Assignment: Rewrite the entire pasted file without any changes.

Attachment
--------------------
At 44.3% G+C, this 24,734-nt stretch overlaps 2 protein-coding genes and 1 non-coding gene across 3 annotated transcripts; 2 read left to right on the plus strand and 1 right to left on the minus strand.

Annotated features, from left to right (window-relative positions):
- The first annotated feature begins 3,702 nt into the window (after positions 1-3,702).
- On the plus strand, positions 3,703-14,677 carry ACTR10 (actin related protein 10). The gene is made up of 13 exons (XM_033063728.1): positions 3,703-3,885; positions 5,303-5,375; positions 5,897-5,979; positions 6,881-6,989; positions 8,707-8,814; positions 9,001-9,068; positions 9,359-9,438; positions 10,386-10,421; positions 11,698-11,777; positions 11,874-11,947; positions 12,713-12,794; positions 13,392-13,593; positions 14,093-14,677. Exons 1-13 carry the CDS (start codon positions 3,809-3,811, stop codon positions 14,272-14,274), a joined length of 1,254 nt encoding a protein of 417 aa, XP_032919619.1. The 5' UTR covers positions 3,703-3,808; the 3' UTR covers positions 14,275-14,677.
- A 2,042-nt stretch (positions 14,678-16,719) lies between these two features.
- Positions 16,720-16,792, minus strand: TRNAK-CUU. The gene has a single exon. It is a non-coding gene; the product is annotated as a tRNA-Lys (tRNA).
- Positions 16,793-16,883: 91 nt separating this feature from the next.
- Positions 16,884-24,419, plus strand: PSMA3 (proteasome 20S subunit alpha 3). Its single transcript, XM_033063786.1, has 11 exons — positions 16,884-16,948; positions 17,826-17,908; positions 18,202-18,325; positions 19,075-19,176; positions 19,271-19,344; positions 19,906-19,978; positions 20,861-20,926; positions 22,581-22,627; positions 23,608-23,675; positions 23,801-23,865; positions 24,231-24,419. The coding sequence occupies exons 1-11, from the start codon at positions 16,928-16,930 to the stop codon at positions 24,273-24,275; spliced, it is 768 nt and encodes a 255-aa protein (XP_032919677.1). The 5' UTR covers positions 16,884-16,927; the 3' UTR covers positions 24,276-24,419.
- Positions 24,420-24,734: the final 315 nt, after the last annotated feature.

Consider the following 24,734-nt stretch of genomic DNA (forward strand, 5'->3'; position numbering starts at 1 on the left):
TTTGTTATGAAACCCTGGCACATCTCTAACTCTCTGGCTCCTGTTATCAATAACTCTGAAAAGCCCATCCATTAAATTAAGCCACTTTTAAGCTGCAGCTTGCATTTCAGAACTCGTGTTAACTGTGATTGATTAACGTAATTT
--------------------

At 44.3% G+C, this 24,734-nt stretch overlaps 2 protein-coding genes and 1 non-coding gene across 3 annotated transcripts; 2 read left to right on the plus strand and 1 right to left on the minus strand.

Annotated features, from left to right (window-relative positions):
- The first annotated feature begins 3,702 nt into the window (after positions 1-3,702).
- On the plus strand, positions 3,703-14,677 carry ACTR10 (actin related protein 10). The gene is made up of 13 exons (XM_033063728.1): positions 3,703-3,885; positions 5,303-5,375; positions 5,897-5,979; positions 6,881-6,989; positions 8,707-8,814; positions 9,001-9,068; positions 9,359-9,438; positions 10,386-10,421; positions 11,698-11,777; positions 11,874-11,947; positions 12,713-12,794; positions 13,392-13,593; positions 14,093-14,677. Exons 1-13 carry the CDS (start codon positions 3,809-3,811, stop codon positions 14,272-14,274), a joined length of 1,254 nt encoding a protein of 417 aa, XP_032919619.1. The 5' UTR covers positions 3,703-3,808; the 3' UTR covers positions 14,275-14,677.
- A 2,042-nt stretch (positions 14,678-16,719) lies between these two features.
- Positions 16,720-16,792, minus strand: TRNAK-CUU. The gene has a single exon. It is a non-coding gene; the product is annotated as a tRNA-Lys (tRNA).
- Positions 16,793-16,883: 91 nt separating this feature from the next.
- Positions 16,884-24,419, plus strand: PSMA3 (proteasome 20S subunit alpha 3). Its single transcript, XM_033063786.1, has 11 exons — positions 16,884-16,948; positions 17,826-17,908; positions 18,202-18,325; positions 19,075-19,176; positions 19,271-19,344; positions 19,906-19,978; positions 20,861-20,926; positions 22,581-22,627; positions 23,608-23,675; positions 23,801-23,865; positions 24,231-24,419. The coding sequence occupies exons 1-11, from the start codon at positions 16,928-16,930 to the stop codon at positions 24,273-24,275; spliced, it is 768 nt and encodes a 255-aa protein (XP_032919677.1). The 5' UTR covers positions 16,884-16,927; the 3' UTR covers positions 24,276-24,419.
- Positions 24,420-24,734: the final 315 nt, after the last annotated feature.

Consider the following 24,734-nt stretch of genomic DNA (forward strand, 5'->3'; position numbering starts at 1 on the left):
TTTGTTATGAAACCCTGGCACATCTCTAACTCTCTGGCTCCTGTTATCAATAACTCTGAAAAGCCCATCCATTAAATTAAGCCACTTTTAAGCTGCAGCTTGCATTTCAGAACTCGTGTTAACTGTGATTGATTAACGTAATTT